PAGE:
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Relationships with the Dead in Wordsworth’s We Are Seven and Hardy’s Digging

Relationships with the Dead in Wordsworth’s We Are Seven and Hardy’s Digging

“[One] can outlast death not in a divine after life but only in a human one. If the poet dies or forgets his beloved, he murders her” (Ramazani 131); Thomas Hardy’s belief of the “poet’s duty of remembrance” establishes the basis for his, “Ah, Are You Digging on My Grave?”. “[Fearing] he abandoned his own wife before her death,” Hardy wrote the poem to assume “the memorial responsibilities of the poet” (Ramazani 131). Whereas Hardy tries to atone for his sins “by continually grieving over his dead wife”, the fuel behind William Wordsworth’s “We Are Seven,” is a question of being and existence (Trilling 57). This question stems from the fact “that nothing was more difficult for [Wordsworth] in childhood than to admit the notion of death as a state applicable to his own being” (Noyes 60). Despite the vastly different intentions of the poets, Hardy and Wordsworth both depict relationships between the living and the dead in their poems; however, while Hardy humorously satirizes how the living forget the dead, Wordsworth demonstrates a child’s refusal to acknowledge the dead as being gone.

In their poems, Hardy and Wordsworth both elicit the use of conversation; however, the fictional conversation in “Ah, Are You Digging on My Grave?,” contrasts the non-fictional dialogue in “We Are Seven”. Hardy’s poem “uses the ballad convention of ‘The Unquiet Grave’- a dialogue between living and dead” (Johnson 48), in this case, between a deceased woman and her dog; Wordsworth’s poem consists of an actual confrontation he had with a little girl when he traveled through Europe. Hardy’s willingness to use disembodied voices for the intended purpose of creating…

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…ument Wordsworth brings up, the girl replies, “Nay, we are seven!” (Wordsworth 1333). She lacks the ability to accept death and “this [absence] of awareness [makes] the poem so touching” (Drabble 51).

What began as a simple everyday conversation finished as a didactic and somewhat emotional poem. Wordsworth, through a real life conversation, presents “the obscurity and perplexity which in childhood attend our notion of death, or rather our inability to admit that notion'” (Noyes 60). In direct contrast to Wordsworth, who did not intend to writie a deep, meaningful poem, Hardy knew exactly what he wanted to accomplish by writing, “Ah, Are You Digging on My Grave.” People too easily remove the dead from their memories, and Hardy wanted to admonish his readers of the importance of remembering the dead; just because the dead are gone, they should not be forgotten.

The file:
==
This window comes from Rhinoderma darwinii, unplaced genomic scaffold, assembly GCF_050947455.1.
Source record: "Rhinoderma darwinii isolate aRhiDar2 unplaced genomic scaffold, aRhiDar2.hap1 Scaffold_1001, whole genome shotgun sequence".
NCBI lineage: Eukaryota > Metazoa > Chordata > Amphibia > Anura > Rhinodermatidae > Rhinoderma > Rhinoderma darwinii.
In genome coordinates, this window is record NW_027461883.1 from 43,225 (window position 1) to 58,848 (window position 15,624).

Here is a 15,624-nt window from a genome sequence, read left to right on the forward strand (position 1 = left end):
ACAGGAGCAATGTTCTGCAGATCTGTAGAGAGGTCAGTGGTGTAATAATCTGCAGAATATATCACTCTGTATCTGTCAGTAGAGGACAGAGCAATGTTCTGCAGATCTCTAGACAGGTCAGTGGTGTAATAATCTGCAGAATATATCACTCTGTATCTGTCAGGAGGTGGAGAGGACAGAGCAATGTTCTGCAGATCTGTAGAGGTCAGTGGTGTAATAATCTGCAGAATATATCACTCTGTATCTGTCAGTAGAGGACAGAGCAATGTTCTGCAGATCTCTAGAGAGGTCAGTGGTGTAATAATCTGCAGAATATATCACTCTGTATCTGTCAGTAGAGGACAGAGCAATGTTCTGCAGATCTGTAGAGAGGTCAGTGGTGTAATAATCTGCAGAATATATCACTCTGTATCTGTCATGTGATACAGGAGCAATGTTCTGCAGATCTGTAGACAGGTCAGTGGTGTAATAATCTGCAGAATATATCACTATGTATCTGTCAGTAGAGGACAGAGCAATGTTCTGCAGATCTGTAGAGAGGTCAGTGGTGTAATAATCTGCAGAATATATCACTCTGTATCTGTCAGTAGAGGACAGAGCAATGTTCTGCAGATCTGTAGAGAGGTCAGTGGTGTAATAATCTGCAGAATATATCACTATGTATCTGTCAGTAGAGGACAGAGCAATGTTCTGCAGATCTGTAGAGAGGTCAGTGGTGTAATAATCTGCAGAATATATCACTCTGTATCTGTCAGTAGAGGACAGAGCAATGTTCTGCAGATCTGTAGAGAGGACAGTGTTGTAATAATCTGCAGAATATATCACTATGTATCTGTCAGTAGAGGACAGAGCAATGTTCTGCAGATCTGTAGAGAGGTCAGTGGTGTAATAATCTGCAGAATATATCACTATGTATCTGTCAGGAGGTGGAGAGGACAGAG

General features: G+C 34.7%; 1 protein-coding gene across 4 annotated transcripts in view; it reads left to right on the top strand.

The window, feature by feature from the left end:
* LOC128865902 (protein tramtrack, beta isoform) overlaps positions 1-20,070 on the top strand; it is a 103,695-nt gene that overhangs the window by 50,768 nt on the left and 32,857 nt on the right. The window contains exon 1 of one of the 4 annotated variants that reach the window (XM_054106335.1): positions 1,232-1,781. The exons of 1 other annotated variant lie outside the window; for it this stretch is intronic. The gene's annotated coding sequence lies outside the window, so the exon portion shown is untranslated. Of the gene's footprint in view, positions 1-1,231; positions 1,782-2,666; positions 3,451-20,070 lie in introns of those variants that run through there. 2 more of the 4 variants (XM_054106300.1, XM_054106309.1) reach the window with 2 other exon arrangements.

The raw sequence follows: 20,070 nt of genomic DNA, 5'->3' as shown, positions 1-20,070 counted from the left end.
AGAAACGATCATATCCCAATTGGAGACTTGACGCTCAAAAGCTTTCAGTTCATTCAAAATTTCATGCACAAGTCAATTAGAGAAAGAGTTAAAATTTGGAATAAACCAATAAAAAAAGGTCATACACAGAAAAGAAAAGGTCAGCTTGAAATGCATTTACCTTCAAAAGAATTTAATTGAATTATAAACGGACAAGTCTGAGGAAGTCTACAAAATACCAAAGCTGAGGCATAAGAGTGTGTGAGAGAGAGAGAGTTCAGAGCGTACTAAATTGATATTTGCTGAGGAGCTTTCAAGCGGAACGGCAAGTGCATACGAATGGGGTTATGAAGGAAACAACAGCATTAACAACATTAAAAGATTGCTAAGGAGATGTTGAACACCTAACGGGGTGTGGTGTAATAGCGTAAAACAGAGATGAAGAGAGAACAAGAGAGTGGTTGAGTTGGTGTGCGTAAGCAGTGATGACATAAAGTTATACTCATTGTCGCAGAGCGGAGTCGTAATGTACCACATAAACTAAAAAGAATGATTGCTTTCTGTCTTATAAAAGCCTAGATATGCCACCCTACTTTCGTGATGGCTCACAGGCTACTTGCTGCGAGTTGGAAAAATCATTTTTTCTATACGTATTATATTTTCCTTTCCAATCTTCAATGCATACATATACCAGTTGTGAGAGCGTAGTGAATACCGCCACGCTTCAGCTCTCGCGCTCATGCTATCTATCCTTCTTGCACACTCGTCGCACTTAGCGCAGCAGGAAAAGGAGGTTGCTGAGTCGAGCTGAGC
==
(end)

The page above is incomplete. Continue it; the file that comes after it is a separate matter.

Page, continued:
Comparison and Contrast in The Great Gatsby

Comparison and Contrast in The Great Gatsby

The success of Francis Scott Key Fitzgerald’s The Great Gatsby is in part due to his successful characterization of the main characters through the comparison and contrast of Daisy Buchanan and Myrtle Wilson, Tom Buchanan and George B. Wilson, and Nick Carraway and Jay Gatsby. The contrast is achieved through two principle means: contrasting opposite qualities held by the characters and contrasting one character’s posititve or negative qualities to another’s lack thereof. Conflict is generated when the characters sometimes stand as allegorical opposites. On the other hand, comparison of two characters is rather straightforward. This comparison and contrast is prevalent in Fitzgerald’s The Great Gatsby.

To begin with, Daisy and Myrtle have similarities and differences. The similarities revolve around the characters’ marriages. First, both have an affair sometime in the novel. Myrtle’s sister, Catherine, whispers to Nick: “Neither of them can stand the person they’re married to” (33). Partially as a result of this intolerance, both begin affairs. Daisy says that she loves both her husband, Tom, and illegitimate boyfriend, Gatsby: “I love you [Gatsby] now — isn’t that enough? … I did love him [Tom] once, but I loved you too” (133). Daisy says that she loves both Tom and Gatsby. Here, Daisy’s character must be taken into account. Daisy might just as well love Gatsby’s shirts, house, or other status symbols as she loves Gatsby as a person. Similarly, she might also only love Tom’s status symbols. Myrtle certainly only loves Tom’s status symbols. She tells Nick, “He had on a dress suit and patten leather shoes, and I couldn’t keep my eyes off him…” (36). This is the point …

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Works Cited

Bewley, Marius. “Scott Fizgerald’s Criticism of America.” Mizener 125-41.

Eagleton, Terry. The Function of Criticism. London: Verso, 1984.

Fitzgerald, F. Scott. The Great Gatsby. Collier Edition. New York: Macmillan Publishing Company, 1925.

“Fitzgerald, F. Scott.” Microsoft Encarta 97 Encyclopedia. Redmond, WA: Microsoft, 1996. CD-ROM. 1997.

Posnock, Ross. “‘A New World, Material Without Being Real’: Fitzgerald’s Critique of Capitalism in The Great Gatsby.” Critical Essays on Scott Fitzgerald’s “Great Gatsby.” Ed. Scott Donaldson. Boston: Hall, 1984. 201-13.

Spindler, Michael. American Literature and Social Change. Bloomington: Indiana UP, 1983.

Trilling, Lionel. “F. Scott Fitzgerald.” Critical Essays on Scott Fitzgerald’s “Great Gatsby.” Ed. Scott Donaldson. Boston: Hall, 1984. 13-20.

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